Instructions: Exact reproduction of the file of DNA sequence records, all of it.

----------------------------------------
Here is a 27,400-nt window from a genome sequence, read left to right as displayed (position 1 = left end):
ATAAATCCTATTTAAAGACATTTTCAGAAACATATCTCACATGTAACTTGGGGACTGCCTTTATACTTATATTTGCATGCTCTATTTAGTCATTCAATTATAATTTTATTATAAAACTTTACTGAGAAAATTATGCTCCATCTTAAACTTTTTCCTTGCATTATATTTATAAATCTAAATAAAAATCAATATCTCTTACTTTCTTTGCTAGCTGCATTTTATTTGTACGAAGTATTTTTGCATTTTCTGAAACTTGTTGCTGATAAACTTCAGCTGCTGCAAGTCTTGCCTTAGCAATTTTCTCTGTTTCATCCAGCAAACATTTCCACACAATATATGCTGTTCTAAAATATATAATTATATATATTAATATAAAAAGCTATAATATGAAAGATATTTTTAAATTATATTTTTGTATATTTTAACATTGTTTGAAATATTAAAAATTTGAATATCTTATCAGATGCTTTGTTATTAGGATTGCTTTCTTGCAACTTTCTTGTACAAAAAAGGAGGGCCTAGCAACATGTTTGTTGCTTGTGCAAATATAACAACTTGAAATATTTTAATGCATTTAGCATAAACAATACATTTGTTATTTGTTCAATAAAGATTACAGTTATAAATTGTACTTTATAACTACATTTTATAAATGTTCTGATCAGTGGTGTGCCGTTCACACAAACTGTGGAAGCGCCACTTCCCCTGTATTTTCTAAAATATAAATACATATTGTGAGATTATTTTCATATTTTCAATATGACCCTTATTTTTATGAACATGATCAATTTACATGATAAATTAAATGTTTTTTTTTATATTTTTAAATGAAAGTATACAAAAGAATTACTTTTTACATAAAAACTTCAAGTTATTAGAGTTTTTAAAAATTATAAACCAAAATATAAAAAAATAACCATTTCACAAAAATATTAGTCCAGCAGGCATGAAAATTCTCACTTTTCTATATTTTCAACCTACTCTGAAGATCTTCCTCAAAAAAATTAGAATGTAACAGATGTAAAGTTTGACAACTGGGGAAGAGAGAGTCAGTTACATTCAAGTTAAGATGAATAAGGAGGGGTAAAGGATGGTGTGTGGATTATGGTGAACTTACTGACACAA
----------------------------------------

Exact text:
Here is a 27,400-nt window from a genome sequence, read left to right as displayed (position 1 = left end):
ATAAATCCTATTTAAAGACATTTTCAGAAACATATCTCACATGTAACTTGGGGACTGCCTTTATACTTATATTTGCATGCTCTATTTAGTCATTCAATTATAATTTTATTATAAAACTTTACTGAGAAAATTATGCTCCATCTTAAACTTTTTCCTTGCATTATATTTATAAATCTAAATAAAAATCAATATCTCTTACTTTCTTTGCTAGCTGCATTTTATTTGTACGAAGTATTTTTGCATTTTCTGAAACTTGTTGCTGATAAACTTCAGCTGCTGCAAGTCTTGCCTTAGCAATTTTCTCTGTTTCATCCAGCAAACATTTCCACACAATATATGCTGTTCTAAAATATATAATTATATATATTAATATAAAAAGCTATAATATGAAAGATATTTTTAAATTATATTTTTGTATATTTTAACATTGTTTGAAATATTAAAAATTTGAATATCTTATCAGATGCTTTGTTATTAGGATTGCTTTCTTGCAACTTTCTTGTACAAAAAAGGAGGGCCTAGCAACATGTTTGTTGCTTGTGCAAATATAACAACTTGAAATATTTTAATGCATTTAGCATAAACAATACATTTGTTATTTGTTCAATAAAGATTACAGTTATAAATTGTACTTTATAACTACATTTTATAAATGTTCTGATCAGTGGTGTGCCGTTCACACAAACTGTGGAAGCGCCACTTCCCCTGTATTTTCTAAAATATAAATACATATTGTGAGATTATTTTCATATTTTCAATATGACCCTTATTTTTATGAACATGATCAATTTACATGATAAATTAAATGTTTTTTTTTATATTTTTAAATGAAAGTATACAAAAGAATTACTTTTTACATAAAAACTTCAAGTTATTAGAGTTTTTAAAAATTATAAACCAAAATATAAAAAAATAACCATTTCACAAAAATATTAGTCCAGCAGGCATGAAAATTCTCACTTTTCTATATTTTCAACCTACTCTGAAGATCTTCCTCAAAAAAATTAGAATGTAACAGATGTAAAGTTTGACAACTGGGGAAGAGAGAGTCAGTTACATTCAAGTTAAGATGAATAAGGAGGGGTAAAGGATGGTGTGTGGATTATGGTGAACTTACTGACACAA